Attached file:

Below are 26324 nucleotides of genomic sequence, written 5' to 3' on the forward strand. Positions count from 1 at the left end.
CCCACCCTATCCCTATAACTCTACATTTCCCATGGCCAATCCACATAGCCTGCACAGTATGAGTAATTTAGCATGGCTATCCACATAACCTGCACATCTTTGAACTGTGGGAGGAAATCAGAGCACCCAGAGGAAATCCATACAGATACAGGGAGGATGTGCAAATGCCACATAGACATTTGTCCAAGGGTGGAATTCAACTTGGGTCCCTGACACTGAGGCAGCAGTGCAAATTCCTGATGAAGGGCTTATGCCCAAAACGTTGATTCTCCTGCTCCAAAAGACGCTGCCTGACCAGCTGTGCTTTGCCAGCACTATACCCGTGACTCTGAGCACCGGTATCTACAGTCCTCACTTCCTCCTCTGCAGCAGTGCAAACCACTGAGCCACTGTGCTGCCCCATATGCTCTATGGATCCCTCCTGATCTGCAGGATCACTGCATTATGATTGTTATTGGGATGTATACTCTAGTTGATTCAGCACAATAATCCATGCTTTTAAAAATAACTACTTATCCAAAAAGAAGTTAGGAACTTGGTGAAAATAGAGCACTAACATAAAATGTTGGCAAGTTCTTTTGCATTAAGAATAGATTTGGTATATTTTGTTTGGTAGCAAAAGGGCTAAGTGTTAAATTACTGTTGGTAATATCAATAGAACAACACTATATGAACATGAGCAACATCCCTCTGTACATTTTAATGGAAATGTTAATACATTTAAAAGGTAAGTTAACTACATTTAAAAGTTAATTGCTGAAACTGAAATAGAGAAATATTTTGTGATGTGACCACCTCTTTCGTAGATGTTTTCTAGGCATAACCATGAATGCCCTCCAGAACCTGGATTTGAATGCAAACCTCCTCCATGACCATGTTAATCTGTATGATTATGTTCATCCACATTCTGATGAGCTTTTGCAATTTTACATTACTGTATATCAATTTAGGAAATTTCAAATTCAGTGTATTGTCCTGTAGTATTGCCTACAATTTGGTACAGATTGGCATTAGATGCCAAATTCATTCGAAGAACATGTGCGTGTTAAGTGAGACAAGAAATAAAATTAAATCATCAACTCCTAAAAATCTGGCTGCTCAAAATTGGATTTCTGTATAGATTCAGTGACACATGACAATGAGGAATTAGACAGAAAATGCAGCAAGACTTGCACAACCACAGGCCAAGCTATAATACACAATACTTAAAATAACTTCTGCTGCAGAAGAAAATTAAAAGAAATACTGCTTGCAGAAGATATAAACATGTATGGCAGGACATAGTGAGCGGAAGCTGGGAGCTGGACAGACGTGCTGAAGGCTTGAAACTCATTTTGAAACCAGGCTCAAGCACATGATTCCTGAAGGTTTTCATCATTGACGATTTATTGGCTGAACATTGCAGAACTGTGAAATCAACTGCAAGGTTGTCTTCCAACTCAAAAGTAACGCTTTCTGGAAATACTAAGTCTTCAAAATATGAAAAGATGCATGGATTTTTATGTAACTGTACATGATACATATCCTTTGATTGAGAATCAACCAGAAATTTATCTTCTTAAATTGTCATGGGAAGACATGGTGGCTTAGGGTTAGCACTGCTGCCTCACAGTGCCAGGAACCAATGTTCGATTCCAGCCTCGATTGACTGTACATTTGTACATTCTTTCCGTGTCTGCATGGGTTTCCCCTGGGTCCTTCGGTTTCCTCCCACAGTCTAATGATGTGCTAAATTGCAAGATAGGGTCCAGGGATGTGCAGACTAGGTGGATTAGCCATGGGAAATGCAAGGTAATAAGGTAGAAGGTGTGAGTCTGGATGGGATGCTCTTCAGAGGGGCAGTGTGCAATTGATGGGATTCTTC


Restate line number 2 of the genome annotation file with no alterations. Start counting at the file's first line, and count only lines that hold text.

CCCACCCTATCCCTATAACTCTACATTTCCCATGGCCAATCCACATAGCCTGCACAGTATGAGTAATTTAGCATGGCTATCCACATAACCTGCACATCTTTGAACTGTGGGAGGAAATCAGAGCACCCAGAGGAAATCCATACAGATACAGGGAGGATGTGCAAATGCCACATAGACATTTGTCCAAGGGTGGAATTCAACTTGGGTCCCTGACACTGAGGCAGCAGTGCAAATTCCTGATGAAGGGCTTATGCCCAAAACGTTGATTCTCCTGCTCCAAAAGACGCTGCCTGACCAGCTGTGCTTTGCCAGCACTATACCCGTGACTCTGAGCACCGGTATCTACAGTCCTCACTTCCTCCTCTGCAGCAGTGCAAACCACTGAGCCACTGTGCTGCCCCATATGCTCTATGGATCCCTCCTGATCTGCAGGATCACTGCATTATGATTGTTATTGGGATGTATACTCTAGTTGATTCAGCACAATAATCCATGCTTTTAAAAATAACTACTTATCCAAAAAGAAGTTAGGAACTTGGTGAAAATAGAGCACTAACATAAAATGTTGGCAAGTTCTTTTGCATTAAGAATAGATTTGGTATATTTTGTTTGGTAGCAAAAGGGCTAAGTGTTAAATTACTGTTGGTAATATCAATAGAACAACACTATATGAACATGAGCAACATCCCTCTGTACATTTTAATGGAAATGTTAATACATTTAAAAGGTAAGTTAACTACATTTAAAAGTTAATTGCTGAAACTGAAATAGAGAAATATTTTGTGATGTGACCACCTCTTTCGTAGATGTTTTCTAGGCATAACCATGAATGCCCTCCAGAACCTGGATTTGAATGCAAACCTCCTCCATGACCATGTTAATCTGTATGATTATGTTCATCCACATTCTGATGAGCTTTTGCAATTTTACATTACTGTATATCAATTTAGGAAATTTCAAATTCAGTGTATTGTCCTGTAGTATTGCCTACAATTTGGTACAGATTGGCATTAGATGCCAAATTCATTCGAAGAACATGTGCGTGTTAAGTGAGACAAGAAATAAAATTAAATCATCAACTCCTAAAAATCTGGCTGCTCAAAATTGGATTTCTGTATAGATTCAGTGACACATGACAATGAGGAATTAGACAGAAAATGCAGCAAGACTTGCACAACCACAGGCCAAGCTATAATACACAATACTTAAAATAACTTCTGCTGCAGAAGAAAATTAAAAGAAATACTGCTTGCAGAAGATATAAACATGTATGGCAGGACATAGTGAGCGGAAGCTGGGAGCTGGACAGACGTGCTGAAGGCTTGAAACTCATTTTGAAACCAGGCTCAAGCACATGATTCCTGAAGGTTTTCATCATTGACGATTTATTGGCTGAACATTGCAGAACTGTGAAATCAACTGCAAGGTTGTCTTCCAACTCAAAAGTAACGCTTTCTGGAAATACTAAGTCTTCAAAATATGAAAAGATGCATGGATTTTTATGTAACTGTACATGATACATATCCTTTGATTGAGAATCAACCAGAAATTTATCTTCTTAAATTGTCATGGGAAGACATGGTGGCTTAGGGTTAGCACTGCTGCCTCACAGTGCCAGGAACCAATGTTCGATTCCAGCCTCGATTGACTGTACATTTGTACATTCTTTCCGTGTCTGCATGGGTTTCCCCTGGGTCCTTCGGTTTCCTCCCACAGTCTAATGATGTGCTAAATTGCAAGATAGGGTCCAGGGATGTGCAGACTAGGTGGATTAGCCATGGGAAATGCAAGGTAATAAGGTAGAAGGTGTGAGTCTGGATGGGATGCTCTTCAGAGGGGCAGTGTGCAATTGATGGGATTCTTC